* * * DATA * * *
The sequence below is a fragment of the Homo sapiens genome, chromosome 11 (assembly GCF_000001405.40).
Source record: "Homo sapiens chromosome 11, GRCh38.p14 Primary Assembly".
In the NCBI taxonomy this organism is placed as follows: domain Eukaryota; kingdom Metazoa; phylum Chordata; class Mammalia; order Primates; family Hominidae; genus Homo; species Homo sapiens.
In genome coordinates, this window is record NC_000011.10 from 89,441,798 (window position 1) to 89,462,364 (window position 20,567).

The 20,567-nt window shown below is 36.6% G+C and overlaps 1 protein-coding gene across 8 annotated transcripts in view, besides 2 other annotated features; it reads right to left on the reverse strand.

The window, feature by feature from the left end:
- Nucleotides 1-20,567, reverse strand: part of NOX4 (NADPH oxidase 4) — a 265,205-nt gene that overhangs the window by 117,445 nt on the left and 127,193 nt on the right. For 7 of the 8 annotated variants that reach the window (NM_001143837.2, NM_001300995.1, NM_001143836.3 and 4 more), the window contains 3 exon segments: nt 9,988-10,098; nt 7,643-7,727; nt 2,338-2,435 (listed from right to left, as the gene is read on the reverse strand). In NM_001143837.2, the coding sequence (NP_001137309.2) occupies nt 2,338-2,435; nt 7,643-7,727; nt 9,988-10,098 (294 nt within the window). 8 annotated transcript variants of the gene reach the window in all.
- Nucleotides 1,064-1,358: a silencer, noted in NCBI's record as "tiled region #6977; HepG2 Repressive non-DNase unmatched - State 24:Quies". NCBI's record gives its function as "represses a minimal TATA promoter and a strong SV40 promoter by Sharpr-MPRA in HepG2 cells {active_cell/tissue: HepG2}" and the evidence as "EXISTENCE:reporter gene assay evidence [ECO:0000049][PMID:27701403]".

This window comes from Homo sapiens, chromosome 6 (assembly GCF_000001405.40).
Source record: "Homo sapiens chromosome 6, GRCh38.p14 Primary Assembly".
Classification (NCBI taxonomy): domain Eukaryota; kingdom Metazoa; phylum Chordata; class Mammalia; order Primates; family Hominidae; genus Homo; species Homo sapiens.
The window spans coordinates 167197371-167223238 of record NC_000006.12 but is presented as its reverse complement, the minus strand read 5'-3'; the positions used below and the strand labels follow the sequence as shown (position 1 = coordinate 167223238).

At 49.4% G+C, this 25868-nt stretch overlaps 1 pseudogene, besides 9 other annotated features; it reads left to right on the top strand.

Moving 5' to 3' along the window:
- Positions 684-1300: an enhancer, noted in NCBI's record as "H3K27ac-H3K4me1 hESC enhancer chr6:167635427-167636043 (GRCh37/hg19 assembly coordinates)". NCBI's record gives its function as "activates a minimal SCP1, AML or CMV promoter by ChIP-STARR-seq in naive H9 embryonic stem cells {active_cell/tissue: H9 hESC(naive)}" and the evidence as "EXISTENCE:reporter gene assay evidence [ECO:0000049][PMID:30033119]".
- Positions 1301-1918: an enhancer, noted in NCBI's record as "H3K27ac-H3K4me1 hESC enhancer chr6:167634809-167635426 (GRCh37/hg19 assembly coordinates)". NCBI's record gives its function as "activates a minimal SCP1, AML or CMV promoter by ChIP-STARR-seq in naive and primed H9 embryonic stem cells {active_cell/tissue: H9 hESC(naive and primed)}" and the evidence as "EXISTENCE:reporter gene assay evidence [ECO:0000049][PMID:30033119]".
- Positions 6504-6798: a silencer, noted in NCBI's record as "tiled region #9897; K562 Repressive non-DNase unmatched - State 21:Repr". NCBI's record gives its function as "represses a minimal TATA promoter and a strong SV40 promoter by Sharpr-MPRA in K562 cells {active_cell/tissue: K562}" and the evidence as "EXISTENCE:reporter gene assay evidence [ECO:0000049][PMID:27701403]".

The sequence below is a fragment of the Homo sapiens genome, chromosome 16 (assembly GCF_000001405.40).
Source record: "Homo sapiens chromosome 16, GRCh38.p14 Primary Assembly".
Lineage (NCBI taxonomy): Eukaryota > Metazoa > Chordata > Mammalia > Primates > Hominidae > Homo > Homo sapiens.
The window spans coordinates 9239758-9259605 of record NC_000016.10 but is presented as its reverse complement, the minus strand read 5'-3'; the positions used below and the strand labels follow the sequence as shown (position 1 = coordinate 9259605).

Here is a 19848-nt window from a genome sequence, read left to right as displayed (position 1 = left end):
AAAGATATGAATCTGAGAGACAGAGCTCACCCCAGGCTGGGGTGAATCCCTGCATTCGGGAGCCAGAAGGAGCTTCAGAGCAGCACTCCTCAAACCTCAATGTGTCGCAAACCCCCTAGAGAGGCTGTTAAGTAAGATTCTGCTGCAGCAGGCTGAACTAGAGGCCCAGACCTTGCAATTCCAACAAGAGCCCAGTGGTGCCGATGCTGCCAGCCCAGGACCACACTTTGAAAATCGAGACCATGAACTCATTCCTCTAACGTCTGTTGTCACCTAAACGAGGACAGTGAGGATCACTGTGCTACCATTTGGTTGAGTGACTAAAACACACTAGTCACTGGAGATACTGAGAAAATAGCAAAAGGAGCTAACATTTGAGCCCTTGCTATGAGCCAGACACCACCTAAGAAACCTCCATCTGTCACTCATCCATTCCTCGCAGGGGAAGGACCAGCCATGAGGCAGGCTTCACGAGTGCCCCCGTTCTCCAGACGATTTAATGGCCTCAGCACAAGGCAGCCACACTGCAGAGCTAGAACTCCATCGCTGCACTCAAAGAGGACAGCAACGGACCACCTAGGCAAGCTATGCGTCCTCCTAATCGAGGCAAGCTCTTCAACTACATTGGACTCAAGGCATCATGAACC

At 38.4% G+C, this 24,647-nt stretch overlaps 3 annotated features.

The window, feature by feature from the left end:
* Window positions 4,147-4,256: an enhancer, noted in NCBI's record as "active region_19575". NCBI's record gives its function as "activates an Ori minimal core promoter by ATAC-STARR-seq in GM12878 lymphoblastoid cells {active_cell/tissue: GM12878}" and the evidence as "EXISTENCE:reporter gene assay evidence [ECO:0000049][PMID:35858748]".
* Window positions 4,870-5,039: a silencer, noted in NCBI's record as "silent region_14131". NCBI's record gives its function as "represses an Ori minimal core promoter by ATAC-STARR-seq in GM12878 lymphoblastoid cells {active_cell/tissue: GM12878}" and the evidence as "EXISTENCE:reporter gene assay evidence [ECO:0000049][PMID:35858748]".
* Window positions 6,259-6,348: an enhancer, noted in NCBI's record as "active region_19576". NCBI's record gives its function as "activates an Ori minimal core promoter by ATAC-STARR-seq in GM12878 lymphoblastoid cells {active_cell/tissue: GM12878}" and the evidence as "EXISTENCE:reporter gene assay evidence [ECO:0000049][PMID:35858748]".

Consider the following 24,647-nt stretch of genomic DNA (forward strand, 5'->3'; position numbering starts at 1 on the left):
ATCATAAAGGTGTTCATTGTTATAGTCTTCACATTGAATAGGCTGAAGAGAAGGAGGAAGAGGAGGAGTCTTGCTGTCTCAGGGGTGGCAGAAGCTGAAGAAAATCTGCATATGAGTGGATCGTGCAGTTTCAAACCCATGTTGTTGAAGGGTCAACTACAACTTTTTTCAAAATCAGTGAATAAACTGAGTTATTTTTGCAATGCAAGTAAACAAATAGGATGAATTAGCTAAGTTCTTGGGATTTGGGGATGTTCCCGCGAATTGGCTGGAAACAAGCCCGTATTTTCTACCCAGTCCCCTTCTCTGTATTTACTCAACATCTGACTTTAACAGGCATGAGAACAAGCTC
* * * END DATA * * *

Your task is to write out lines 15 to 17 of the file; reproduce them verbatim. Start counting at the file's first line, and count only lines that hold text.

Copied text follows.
- Positions 684-1300: an enhancer, noted in NCBI's record as "H3K27ac-H3K4me1 hESC enhancer chr6:167635427-167636043 (GRCh37/hg19 assembly coordinates)". NCBI's record gives its function as "activates a minimal SCP1, AML or CMV promoter by ChIP-STARR-seq in naive H9 embryonic stem cells {active_cell/tissue: H9 hESC(naive)}" and the evidence as "EXISTENCE:reporter gene assay evidence [ECO:0000049][PMID:30033119]".
- Positions 1301-1918: an enhancer, noted in NCBI's record as "H3K27ac-H3K4me1 hESC enhancer chr6:167634809-167635426 (GRCh37/hg19 assembly coordinates)". NCBI's record gives its function as "activates a minimal SCP1, AML or CMV promoter by ChIP-STARR-seq in naive and primed H9 embryonic stem cells {active_cell/tissue: H9 hESC(naive and primed)}" and the evidence as "EXISTENCE:reporter gene assay evidence [ECO:0000049][PMID:30033119]".
- Positions 6504-6798: a silencer, noted in NCBI's record as "tiled region #9897; K562 Repressive non-DNase unmatched - State 21:Repr". NCBI's record gives its function as "represses a minimal TATA promoter and a strong SV40 promoter by Sharpr-MPRA in K562 cells {active_cell/tissue: K562}" and the evidence as "EXISTENCE:reporter gene assay evidence [ECO:0000049][PMID:27701403]".